This fundamental change doesn't sit well with some people, but with others its something that's allowed the game to keep with their lives after all these years. I fall into that category -- there's no way I'd be able to enjoy the WoW of 2004. I can't farm mats forever, and I can't spend five hours every night raiding. Some days I can only log in and play for 30 minutes, others I can binge for hours and hours. WoW has evolved as my life has evolved, and I love it for that.

Lately there has been a lot of unhappiness in the community. Changes that people don't agree with, things that have happened that make little sense to a lot of people. I'm in that group too -- I don't like everything I've heard out of Blizzard lately. I don't get the change of the capital locations. I don't understand the mass removal of abilities. And even though I'm happy about something like the auction house combination, I don't feel like we have all the answers and it leaves me wanting more details.

But, all that is secondary and needs to be put into some context -- and this context is something that the community needs to come to terms with quickly.

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Filed under: Analysis / Opinion

Warlords of Draenor: Guild leveling and guild perk changes

Players on the Warlords of Draenor beta have noticed something a little different about guild perks in the new expansion -- a large portion of them have simply been removed entirely, including both the Fast Track and Cash Flow perks. While some assumed this was likely a bug, it turns out this is part of change that has been planned for guild leveling. Namely, guild leveling is being by and large removed from the game. Or, if you want to think of it in a slightly different fashion, all guilds will automatically be what level 25 once was.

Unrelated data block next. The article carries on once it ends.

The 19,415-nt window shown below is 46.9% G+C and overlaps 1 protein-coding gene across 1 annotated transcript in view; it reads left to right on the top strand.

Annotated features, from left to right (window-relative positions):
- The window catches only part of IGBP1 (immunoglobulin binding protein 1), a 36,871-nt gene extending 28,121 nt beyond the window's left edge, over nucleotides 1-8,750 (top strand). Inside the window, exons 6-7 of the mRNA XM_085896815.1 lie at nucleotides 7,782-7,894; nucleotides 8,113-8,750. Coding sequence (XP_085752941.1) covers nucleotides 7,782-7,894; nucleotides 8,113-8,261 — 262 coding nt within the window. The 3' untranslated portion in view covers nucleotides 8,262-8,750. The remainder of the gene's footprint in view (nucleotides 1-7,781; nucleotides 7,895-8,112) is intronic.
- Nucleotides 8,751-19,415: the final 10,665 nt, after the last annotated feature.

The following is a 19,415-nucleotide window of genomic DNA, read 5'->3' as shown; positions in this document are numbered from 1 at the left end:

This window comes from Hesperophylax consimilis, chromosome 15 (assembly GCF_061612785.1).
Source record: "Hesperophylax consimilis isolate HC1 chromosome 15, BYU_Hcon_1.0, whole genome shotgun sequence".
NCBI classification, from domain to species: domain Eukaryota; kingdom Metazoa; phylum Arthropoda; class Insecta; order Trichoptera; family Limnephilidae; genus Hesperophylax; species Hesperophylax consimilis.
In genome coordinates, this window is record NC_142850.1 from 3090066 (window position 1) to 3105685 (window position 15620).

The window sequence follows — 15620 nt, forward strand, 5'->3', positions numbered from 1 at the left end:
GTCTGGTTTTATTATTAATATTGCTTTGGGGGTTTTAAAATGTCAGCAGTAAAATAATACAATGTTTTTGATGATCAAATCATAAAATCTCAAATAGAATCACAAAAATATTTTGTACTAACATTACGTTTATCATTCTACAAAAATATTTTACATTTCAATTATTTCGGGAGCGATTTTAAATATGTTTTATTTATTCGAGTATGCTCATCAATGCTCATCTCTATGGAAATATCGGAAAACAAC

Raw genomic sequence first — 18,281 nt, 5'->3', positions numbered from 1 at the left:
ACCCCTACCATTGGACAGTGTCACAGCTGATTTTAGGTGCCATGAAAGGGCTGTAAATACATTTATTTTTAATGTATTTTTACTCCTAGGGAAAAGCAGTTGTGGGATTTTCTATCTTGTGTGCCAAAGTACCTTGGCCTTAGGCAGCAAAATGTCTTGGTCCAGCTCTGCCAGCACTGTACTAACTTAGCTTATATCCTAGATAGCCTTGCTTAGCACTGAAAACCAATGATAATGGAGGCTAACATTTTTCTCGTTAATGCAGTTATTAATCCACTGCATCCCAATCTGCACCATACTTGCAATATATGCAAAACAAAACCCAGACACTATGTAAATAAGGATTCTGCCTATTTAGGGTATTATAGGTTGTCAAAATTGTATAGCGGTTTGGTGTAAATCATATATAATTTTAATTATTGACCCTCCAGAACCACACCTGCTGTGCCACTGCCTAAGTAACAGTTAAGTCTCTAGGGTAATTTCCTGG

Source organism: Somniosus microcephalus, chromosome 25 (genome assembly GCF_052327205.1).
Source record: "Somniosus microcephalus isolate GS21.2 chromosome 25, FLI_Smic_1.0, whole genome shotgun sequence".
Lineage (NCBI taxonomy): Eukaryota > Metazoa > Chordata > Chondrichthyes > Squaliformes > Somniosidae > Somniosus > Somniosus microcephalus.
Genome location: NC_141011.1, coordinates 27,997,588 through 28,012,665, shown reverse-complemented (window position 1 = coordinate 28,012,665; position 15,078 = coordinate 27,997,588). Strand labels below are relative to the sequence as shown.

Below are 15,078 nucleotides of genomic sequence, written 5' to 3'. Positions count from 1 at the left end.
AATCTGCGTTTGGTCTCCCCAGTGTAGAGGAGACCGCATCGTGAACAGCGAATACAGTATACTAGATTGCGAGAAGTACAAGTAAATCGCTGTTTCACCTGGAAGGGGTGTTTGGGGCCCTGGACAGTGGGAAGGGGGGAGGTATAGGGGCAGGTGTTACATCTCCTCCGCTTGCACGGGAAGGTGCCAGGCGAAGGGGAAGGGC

Why the changes? Watcher hit the forums to explain, and to point out that the perks people normally associate with guilds aren't really going away entirely. Some of them, like Ride Like the Wind or Honorable Mention will just be rolled into the game as default behavior, rather than offered as a perk of any kind. So yes, while the perk is getting removed, we won't really see a change -- flight paths will simply go 25% faster by default. The Cash Flow perk, however, is being flat out removed, and Watcher had some really good points as to why this is being changed.

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Filed under: Guilds, Warlords of Draenor

Know Your Lore: The time-travel fallacy of Warlords

The World of Warcraft is an expansive universe. You're playing the game, you're fighting the bosses, you know the how -- but do you know the why? Each week, Matthew Rossi and Anne Stickney make sure you Know Your Lore by covering the history of the story behind World of Warcraft.

Ever since the announcement of Warlords of Draenor, most players -- including myself, to a degree -- have been under the assumption that this is an expansion involving time-travel of some sort. Sure, supposedly we as players aren't traveling in time, but Garrosh Hellscream did so, to an alternate version of Draenor whose history he presumably changed. Now instead of invading Azeroth as we're accustomed to, this altered version of Draenor and its Iron Horde are attempting to invade the here and now.

Only there's one key thing we've been missing -- this isn't time travel. Not in the slightest. After playing on beta for a mere few hours, what Blizzard is doing is something entirely different. While we've been focusing on time travel and how this would affect our future, Blizzard has been quietly putting together a story with some far-reaching, drastic implications that may very well take everything we know about World of Warcraft, stand it on end, and knock it over with one well-placed blow.

Spoiler Alert: The following column contains a couple of fairly large spoilers for Warlords of Draenor. If you are avoiding expansion information and discussion, do not continue.